Forty bodies recovered from sea near Borneo

AirAsia has confirmed that the debris found is from the missing Airbus A320-200.

Members of the Indonesian air force show items retrieved from the Java sea during search and rescue operations for the missing AirAsia flight QZ8501, in Pangkalan Bun, Central Kalimantan on December 30, 2014. Picture: AFP.

JAKARTA - The Indonesia navy says 40 bodies have been recovered as dusk fell from the sea off the coast of Borneo on Tuesday.

Rescuers searching for the missing AirAsia plane carrying 162 people recovered bodies and wreckage from the sea as relatives of those on board broke down in tears on hearing the news.

The plane has yet to be found and there was no word on the possibility of any survivors, but AirAsia has confirmed that the debris found is from the missing Airbus A320-200.

Indonesia AirAsia's Flight QZ8501 lost contact with air traffic control early on Sunday during bad weather on a flight from the Indonesian city of Surabaya to Singapore.

"My heart is filled with sadness for all the families involved in QZ8501," airline boss Tony Fernandes tweeted. "On behalf of AirAsia, my condolences to all. Words cannot express how sorry I am."

Pictures of floating bodies were broadcast on television and relatives of the missing gathered at a crisis centre in Surabaya wept with heads in their hands. Several people collapsed in grief and were helped away, a Reuters reporter said.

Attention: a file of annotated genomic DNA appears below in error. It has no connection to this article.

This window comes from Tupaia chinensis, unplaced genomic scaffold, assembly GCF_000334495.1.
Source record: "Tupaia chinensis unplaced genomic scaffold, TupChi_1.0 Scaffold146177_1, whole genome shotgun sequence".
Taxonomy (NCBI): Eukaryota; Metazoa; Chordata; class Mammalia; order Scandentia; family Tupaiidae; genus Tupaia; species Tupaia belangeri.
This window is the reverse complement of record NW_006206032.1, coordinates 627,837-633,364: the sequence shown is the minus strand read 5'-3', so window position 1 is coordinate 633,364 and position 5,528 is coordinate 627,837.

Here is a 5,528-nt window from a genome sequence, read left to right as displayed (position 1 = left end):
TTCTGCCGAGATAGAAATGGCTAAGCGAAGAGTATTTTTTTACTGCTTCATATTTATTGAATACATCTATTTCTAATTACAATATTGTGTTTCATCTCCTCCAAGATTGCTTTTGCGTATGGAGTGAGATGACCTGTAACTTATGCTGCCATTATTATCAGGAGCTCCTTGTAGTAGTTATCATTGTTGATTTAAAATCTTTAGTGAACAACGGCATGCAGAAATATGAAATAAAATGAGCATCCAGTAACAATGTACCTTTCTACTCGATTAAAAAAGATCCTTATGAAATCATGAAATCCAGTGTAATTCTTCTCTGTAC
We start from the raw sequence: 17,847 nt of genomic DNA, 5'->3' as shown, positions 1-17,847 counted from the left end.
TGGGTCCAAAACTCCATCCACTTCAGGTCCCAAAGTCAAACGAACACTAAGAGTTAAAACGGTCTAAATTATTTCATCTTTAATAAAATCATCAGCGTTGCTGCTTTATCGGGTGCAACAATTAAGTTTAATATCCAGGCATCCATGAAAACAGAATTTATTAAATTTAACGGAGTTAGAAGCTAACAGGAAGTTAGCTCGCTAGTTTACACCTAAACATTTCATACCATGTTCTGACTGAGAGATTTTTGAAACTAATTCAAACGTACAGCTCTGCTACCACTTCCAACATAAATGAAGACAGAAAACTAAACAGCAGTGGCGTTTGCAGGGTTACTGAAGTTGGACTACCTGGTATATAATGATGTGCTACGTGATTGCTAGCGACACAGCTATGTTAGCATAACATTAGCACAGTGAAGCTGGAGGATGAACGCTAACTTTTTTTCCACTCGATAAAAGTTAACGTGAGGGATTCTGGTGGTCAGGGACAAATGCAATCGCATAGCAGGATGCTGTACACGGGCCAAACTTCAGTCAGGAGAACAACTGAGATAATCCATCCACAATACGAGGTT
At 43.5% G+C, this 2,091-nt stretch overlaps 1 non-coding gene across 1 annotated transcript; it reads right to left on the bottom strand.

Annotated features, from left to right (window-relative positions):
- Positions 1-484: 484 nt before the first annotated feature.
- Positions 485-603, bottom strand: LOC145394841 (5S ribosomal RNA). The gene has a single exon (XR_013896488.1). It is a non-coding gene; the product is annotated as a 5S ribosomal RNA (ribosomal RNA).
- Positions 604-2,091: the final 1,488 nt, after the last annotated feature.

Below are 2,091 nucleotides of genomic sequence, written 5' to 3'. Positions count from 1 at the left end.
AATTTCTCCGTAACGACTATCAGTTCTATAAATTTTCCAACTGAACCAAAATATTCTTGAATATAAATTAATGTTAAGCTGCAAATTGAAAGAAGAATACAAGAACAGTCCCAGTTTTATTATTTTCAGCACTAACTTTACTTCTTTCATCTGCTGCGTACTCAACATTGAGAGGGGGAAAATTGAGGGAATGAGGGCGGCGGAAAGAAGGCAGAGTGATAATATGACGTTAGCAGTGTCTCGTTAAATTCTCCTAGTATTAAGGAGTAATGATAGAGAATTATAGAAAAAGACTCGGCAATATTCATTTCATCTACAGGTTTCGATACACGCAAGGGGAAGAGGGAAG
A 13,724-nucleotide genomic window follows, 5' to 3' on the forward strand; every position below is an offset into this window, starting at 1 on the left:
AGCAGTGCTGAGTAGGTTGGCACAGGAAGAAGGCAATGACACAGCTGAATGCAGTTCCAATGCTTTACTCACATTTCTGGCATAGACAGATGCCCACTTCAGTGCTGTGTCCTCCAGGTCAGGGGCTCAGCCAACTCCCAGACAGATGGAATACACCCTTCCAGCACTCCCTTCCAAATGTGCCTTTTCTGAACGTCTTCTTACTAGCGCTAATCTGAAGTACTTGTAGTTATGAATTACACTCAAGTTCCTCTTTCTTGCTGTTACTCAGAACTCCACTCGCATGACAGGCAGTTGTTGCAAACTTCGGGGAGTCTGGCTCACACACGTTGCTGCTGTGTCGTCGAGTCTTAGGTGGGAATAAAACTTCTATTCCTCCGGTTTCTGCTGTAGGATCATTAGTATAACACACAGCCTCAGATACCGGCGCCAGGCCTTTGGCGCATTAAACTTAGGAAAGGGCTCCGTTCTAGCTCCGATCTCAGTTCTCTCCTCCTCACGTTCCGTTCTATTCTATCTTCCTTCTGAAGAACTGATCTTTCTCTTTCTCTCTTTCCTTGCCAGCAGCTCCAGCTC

"You have to be strong," the mayor of Surabaya, Tri Rismaharini, said as she comforted relatives.

"They are not ours, they belong to God."

About 30 ships and 21 aircraft from Indonesia, Australia, Malaysia, Singapore, South Korea and the United States have been involved in the search of up to 10,000 square nautical miles.

The plane, which did not issue a distress signal, disappeared after its pilot failed to get permission to fly higher to avoid bad weather because of heavy air traffic, officials said.

It was travelling at 32,000 feet (9,753 metres) and had asked to fly at 38,000 feet, officials said earlier.

Pilots and aviation experts said thunderstorms, and requests to gain altitude to avoid them, were not unusual in that area.

The Indonesian pilot was experienced and the plane last underwent maintenance in mid-November, the airline said.

The aircraft had accumulated about 23,000 flight hours in some 13,600 flights, according to Airbus.

Online discussion among pilots has centred on unconfirmed secondary radar data from Malaysia that suggested the aircraft was climbing at a speed of 353 knots, about 100 knots too slow, and that it might have stalled.

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